You can even find out whether you are a fast or slow metabolizer through a variety of direct-to-consumer testing services, including 23andMe.
Is coffee addictive?
Evidence suggests there can be a reliance on the drink, and tolerance builds over time. Withdrawal symptoms include a headache, fatigue, irritability, difficulty concentrating, and depressed mood.
Indeed, caffeine is a psychoactive drug, and coffee is its biggest dietary source. About a half-hour after sipping a cup of joe, the caffeine kicks in, and is quickly absorbed. Blood vessels constrict. Blood pressure increases. A moderate amount of caffeine can wake you up, boost your mood, energy, alertness, concentration and even athletic performance. On average, it takes four to six hours to metabolize half the caffeine.
For those knocking back more than 400 milligrams of caffeine a day, there’s not enough evidence to assess the safety, according to the Dietary Guidelines. Higher doses can lead to caffeine intoxication, with its shakiness, nervousness, and irregular heartbeat. Caffeine is also linked with delaying the time it takes for you fall asleep, how long you stay there, and the reported quality of that shut eye.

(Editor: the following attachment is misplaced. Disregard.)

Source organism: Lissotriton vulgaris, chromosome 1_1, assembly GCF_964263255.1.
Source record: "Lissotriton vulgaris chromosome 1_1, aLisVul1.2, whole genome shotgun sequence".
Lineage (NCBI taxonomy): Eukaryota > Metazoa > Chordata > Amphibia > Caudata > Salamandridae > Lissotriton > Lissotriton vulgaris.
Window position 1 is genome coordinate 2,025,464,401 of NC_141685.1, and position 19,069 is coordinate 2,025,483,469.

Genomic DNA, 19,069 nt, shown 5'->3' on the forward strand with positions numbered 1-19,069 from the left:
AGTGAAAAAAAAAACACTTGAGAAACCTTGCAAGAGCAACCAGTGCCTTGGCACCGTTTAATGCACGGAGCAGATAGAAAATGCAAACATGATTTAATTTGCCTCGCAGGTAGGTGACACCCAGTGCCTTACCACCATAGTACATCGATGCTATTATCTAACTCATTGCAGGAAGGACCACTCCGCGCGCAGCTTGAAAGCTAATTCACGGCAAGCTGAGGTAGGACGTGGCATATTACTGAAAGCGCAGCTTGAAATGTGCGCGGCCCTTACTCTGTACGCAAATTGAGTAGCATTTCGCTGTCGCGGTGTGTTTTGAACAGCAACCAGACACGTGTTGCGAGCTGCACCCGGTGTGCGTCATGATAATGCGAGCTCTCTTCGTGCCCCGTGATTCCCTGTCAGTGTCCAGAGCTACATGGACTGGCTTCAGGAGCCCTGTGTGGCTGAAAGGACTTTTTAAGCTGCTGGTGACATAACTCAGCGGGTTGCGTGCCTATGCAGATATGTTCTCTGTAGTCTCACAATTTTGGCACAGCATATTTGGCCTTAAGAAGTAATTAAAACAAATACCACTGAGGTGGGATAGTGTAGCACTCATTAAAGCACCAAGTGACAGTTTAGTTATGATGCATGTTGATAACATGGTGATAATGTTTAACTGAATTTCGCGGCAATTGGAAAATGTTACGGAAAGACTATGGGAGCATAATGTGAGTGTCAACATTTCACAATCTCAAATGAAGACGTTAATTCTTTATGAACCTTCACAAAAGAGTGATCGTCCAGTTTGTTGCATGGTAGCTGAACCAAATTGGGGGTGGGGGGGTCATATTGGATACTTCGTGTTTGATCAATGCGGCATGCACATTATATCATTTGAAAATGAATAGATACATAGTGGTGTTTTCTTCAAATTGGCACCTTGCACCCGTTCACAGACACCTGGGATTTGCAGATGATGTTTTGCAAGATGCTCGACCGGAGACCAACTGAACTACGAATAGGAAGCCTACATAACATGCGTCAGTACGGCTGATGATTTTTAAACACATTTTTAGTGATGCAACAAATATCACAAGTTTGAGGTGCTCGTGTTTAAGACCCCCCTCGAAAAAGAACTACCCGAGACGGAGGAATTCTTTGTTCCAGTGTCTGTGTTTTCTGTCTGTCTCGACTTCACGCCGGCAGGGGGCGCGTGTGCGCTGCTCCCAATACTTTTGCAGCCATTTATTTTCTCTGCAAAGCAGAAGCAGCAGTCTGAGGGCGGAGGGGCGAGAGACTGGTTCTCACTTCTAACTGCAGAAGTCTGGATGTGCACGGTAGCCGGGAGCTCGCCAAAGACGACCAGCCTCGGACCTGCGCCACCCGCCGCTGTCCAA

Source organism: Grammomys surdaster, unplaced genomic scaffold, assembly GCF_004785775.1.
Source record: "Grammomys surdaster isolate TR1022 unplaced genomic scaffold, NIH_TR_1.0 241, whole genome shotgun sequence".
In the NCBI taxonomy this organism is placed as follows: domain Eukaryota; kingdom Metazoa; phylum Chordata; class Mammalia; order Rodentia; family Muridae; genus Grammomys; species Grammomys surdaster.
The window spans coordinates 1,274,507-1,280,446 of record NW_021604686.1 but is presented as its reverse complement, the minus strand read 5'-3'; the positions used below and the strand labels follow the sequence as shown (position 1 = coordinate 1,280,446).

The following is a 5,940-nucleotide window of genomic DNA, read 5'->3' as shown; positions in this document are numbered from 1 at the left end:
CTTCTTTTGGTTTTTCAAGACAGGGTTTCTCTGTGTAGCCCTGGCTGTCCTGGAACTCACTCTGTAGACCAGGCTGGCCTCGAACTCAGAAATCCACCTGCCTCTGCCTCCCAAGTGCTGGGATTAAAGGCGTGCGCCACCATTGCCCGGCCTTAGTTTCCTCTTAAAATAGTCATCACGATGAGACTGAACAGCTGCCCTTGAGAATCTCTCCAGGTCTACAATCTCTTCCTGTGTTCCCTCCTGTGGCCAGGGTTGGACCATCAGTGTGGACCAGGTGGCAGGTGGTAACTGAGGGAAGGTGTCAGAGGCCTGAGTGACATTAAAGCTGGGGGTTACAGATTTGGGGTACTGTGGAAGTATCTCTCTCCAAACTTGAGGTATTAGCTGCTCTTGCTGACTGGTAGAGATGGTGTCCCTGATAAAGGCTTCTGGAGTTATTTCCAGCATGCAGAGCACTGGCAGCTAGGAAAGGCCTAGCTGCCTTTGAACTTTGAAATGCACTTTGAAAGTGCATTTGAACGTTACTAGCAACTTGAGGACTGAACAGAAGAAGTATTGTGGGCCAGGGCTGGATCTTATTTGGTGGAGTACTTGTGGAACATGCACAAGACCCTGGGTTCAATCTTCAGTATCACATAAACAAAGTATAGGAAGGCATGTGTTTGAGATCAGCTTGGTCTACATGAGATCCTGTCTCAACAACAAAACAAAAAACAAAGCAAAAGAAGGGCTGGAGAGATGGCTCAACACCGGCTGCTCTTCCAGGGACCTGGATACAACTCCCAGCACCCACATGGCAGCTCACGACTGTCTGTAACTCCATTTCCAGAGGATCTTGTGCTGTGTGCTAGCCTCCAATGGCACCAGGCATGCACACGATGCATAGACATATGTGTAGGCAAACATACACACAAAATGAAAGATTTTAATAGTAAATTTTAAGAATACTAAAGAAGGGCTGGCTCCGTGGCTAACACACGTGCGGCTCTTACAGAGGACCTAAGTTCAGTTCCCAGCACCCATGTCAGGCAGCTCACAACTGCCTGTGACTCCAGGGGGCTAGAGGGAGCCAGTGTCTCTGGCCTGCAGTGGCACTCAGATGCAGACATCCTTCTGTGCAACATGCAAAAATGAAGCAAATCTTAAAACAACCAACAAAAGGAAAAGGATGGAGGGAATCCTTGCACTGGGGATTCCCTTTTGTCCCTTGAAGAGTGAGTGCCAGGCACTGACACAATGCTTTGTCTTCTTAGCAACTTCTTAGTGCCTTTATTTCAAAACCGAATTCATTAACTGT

“I think that caffeine is so common and so ingrained in our culture, and daily habits, that we often don’t think about it as a potential source of problems,” said Mary M. Sweeney, an assistant professor of psychiatry and behavioral sciences at the Johns Hopkins University School of Medicine.
Cutting down coffee may help with gastroesophageal reflux, too. A new study found that women drinking caffeinated beverages — coffee, tea, or soda — were associated with a small but increased risk of symptoms, like heartburn. The study’s authors predicted fewer symptoms when substituting two servings of the drinks with water.
Current available research hasn’t determined what amount of caffeine can be safely consumed during pregnancy, according to the American College of Obstetricians and Gynecologists. Caffeine does cross the placenta so some doctors may recommend pregnant women stay below 200 milligrams of coffee daily.
Extremely high doses of caffeine can be fatal. But researchers say that’s more likely to occur accidentally with caffeine powder or pills. “You don’t see a lot of people going into the emergency room because they accidentally drank too much coffee,” said Dr. van Dam.
What is a coffee bean?
Inside the red fruit of coffea lie two coffee beans. Green in color, the duo spoon together, the rich brown hue to appear only after roasting. In fact, they aren’t beans at all. “It’s like a cherry, you pick off the tree,” said Patrick Brown, a professor of plant sciences at University of California, Davis. Unlike the cherry, though, the seed is the prize, and the flesh is discarded.
In addition to caffeine, coffee is a dark brew of a thousand chemical compounds that could have potential therapeutic effects on the body. One key component, chlorogenic acid, is a polyphenol found in many fruits and vegetables. Coffee is also a good dietary source of vitamin B3, magnesium and potassium.
“People often see coffee just as a vehicle for caffeine, but, of course, it’s a very complex plant beverage,” said Dr. van Dam.